3.Crosscut the board to length, referencing both cuts off the same edge. You may want to “ sneak up” on the proper length, firt cutting a little long, then taking a little bit off at a time until the headboard is precisely the right length and exactly square.

4.The headboard should have a nice, gentle curve along the top edge. Mark it by springing a thin piece of wood into a curve using a clamp until you are satisfied with the shape and trace the line with a pencil. Don’t cut to the line just yet.

5.Tenon the ends of the headboard. This is a not normal tenon-its very wide and very shot. The simplest way to do it is to rout both sides of each end with a 1/2-in. Rabbeting bit. Set the depth of cut on te router so you’ll leave just over 1/2 in.-this should mean cutting just under 9/32in.-deep on both sides of the 1 1/16-in.-thick headboard. Back up the headboard where the router exits the cut.

6.Cut the curve on top pf the headboard. You can use a bandsaw or a jigsaw, then plane or sand smooth.

7.Mark the headboard tenons 1 1/2 in. From both the bottom and top edges, and cut away the waste. This should leave a tenon that is about 1 in. Shorter than the mortise, leaving room for expansion. You don’t need to round over the ends of the tenons or square up the ends of the mortises

8.Fit the tenons to the mortises, and mark both halves of the joint so you’ll know what goes where later.

Drilling holes in the posts for the bed bolts

The knockdown joints for the side rails are a simple vrsion of traditional bed bolts. There are three holes to drill in the headboard and footboard posts for each joint- a central bolt hole and two holes for alignment pins made from dowels. The pins align the rail properly and keep it from twisting or shifting.

1.Lay out the location for the bolt hole in each post. They should be exactly centered on the post and 10 1/2 in. Up from the bottom for a child’s bed or 12 1/2in. Up from the bottom for a standard twin bed.

2.Lay out the 5/16-in. Holes for the alignment pins 1 in. Above and 1 in. Below the bolt holes, as measured on centers.

3.To drill the three holes in the posts, i make and use a special jig. He three holes have to align exactly on both the posts and the rails. So consistency is essential. Once you’ve drilled the 3/8-in. Bolt hole in a post, you can use this jig to align the 5/16-in. Holes above and below.

4.The last hole to drill is the counterbored 3/4-in.-diameter hole on the outside of the post. If you don’t have a 3/4-in. Counterboring bit with a 3/8-in.pilot, you should cut this holw before the three on the other side. Mark and drill the 3/4-in. Hole about 3/8 in. Deep from the outside. Then drill through the center of the hole with a 3/8-in.bit. Then make and use the drilling guide to drill the 5/16-in. Holes from the inside as described above.

Assembling the headboard and footboard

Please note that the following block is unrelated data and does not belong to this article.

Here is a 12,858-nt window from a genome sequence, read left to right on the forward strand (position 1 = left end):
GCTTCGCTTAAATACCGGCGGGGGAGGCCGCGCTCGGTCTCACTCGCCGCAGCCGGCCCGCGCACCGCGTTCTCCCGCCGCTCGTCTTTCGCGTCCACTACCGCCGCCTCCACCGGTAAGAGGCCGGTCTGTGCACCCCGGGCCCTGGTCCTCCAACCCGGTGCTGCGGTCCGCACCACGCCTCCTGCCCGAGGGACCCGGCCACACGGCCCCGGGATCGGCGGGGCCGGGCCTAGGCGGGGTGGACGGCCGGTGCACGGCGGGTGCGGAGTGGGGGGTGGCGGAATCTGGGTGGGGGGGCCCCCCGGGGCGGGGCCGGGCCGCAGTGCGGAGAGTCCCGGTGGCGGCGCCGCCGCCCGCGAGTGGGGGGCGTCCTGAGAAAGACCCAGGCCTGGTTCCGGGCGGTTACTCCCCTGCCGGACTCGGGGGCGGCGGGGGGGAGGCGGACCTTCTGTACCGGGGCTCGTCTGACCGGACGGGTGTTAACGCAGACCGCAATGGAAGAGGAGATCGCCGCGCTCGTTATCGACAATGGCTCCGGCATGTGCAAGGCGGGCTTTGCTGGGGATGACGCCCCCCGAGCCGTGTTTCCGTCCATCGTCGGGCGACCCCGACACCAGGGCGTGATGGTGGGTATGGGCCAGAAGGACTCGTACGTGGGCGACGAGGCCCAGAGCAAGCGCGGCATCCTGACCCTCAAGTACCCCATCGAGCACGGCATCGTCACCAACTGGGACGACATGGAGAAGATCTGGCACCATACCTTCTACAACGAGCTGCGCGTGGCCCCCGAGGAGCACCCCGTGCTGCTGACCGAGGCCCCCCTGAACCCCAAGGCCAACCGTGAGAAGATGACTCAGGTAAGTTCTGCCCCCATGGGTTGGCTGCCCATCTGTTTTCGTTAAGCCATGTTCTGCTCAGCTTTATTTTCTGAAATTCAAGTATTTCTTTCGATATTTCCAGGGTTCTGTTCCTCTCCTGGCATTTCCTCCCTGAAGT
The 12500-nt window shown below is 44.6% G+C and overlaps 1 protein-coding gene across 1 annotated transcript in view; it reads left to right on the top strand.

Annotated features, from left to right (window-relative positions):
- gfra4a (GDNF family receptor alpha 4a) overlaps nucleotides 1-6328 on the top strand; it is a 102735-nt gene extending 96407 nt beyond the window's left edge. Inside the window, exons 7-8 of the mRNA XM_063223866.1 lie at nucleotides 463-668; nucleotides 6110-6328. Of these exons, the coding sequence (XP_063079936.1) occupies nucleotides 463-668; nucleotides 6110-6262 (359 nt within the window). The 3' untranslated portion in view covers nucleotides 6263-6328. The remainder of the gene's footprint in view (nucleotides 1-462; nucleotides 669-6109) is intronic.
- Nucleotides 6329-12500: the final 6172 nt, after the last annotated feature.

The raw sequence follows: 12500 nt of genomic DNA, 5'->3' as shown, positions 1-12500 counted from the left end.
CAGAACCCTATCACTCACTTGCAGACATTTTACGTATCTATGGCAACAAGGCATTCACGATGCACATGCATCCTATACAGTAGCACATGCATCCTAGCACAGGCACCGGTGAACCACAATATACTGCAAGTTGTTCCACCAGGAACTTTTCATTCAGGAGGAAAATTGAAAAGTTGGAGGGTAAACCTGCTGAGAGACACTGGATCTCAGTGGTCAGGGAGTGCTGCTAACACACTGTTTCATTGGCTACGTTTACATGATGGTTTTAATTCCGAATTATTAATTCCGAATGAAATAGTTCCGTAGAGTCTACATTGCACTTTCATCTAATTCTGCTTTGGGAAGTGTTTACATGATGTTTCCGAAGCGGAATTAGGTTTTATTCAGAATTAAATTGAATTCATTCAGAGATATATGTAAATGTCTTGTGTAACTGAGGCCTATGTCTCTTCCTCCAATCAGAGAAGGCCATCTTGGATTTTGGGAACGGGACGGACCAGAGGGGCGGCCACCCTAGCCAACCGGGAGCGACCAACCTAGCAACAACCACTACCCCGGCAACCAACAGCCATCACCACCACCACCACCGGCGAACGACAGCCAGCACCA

1.Before assembly, carefully plane, scrape, and sand ( i whatever combination you prefer) all parts smooth. You might also want to add a small chamfer on all of the edges- about 1/16-in. Seems about right. I put a bigger chamfer on the tops of the posts-more like 1/8 in.- because i think it looks better. On the post bottoms, the chamfer helps keep wood from splitting or chipping off when the bed s moved around.

2.Glue up the headboard first. Spread glue in ont of the rail mortises and then very lightly on the corresponding rail tenon. Too much glue on the tenon will lead to squeeze-out. Insert the rail tenon as far as you can by hand, then insert the headboard tenon into the long mortise in the post: however, don’t apply any glue to the headboard-post joint. Apply glue to the rail mortise and tenon on the other side.

3. Clamp the assembly together slowly, with one clamp on the front of the assembly and one on the back to equalize the clamping pressure. You may have to adjust the position of the headboard so it’s parallel to the rail in order to clamp it up tight.

4.When the headboard is assembled, pin the center in place with#6 by 2 1/2-in.screw. This also helps keep the shoulder of the headboard tight against the post. Drill the pilot holes so they come through the legs centered on the ends of the headboard. Countersink the holes about 1/4 in. Deep so you can plug them after assembly.

Side Rails

Milling and cutting the rails to length

Mill the side rails now if you haven’t already and cut them to length. With a bed made specifically for achild, its best to leave very little room around the mattress and/or boxspring so the child can’t slide down into a gap or shift things around when using the bed as a trampoline-75 1/4 in. Long is fine on this bed. But for an adult bed with just the mattress on a platform of slats, its better to make the rail between 1/2 in. And 1 in. Longer than the mattress. This leaves room for tucking in the bedding and for taller people to hang their toes off the end.

Drill holes for the bed bolts

1.Drill the bolt holes for the rail-to-post joins. Because its not easy to drill perfectly straignt holes into the end of a 75-in.-long board, i suggest using a self-centering doweling jig. Drill as deeply as possible with the jig, then deepen the hole guiding the drill by hand.

2.Drill the dowel pin locating holes 1 in. Deep, using the same jig you made to drill the holes in the posts. If you didn’t make that jig, he self-centering doweling jig will also work.

3.Glue the 5/16-in. By 1 1/4-in. Dowels in the pin holes in the ends of rails

Routing the nut recesses

1.To cut the recesses for the bed bolt nut on the inside face of each rail, make up a template that will both locate the recess on the rail and create the D shape, and clamp it to the inside face.

2. With a 3/8 in. Straight bit and a5/8-in. Guige bushing in a plunge router, plunge-cut to a depth no closer than 1/8 in. From the opposite side of the rail, taking very shallow passes. Stop and blow out the sawdust as often as necessary to prevent sawdust from building up in the recess.

3.Chamfer or ease the edges of the recess.

Making and installing the cleats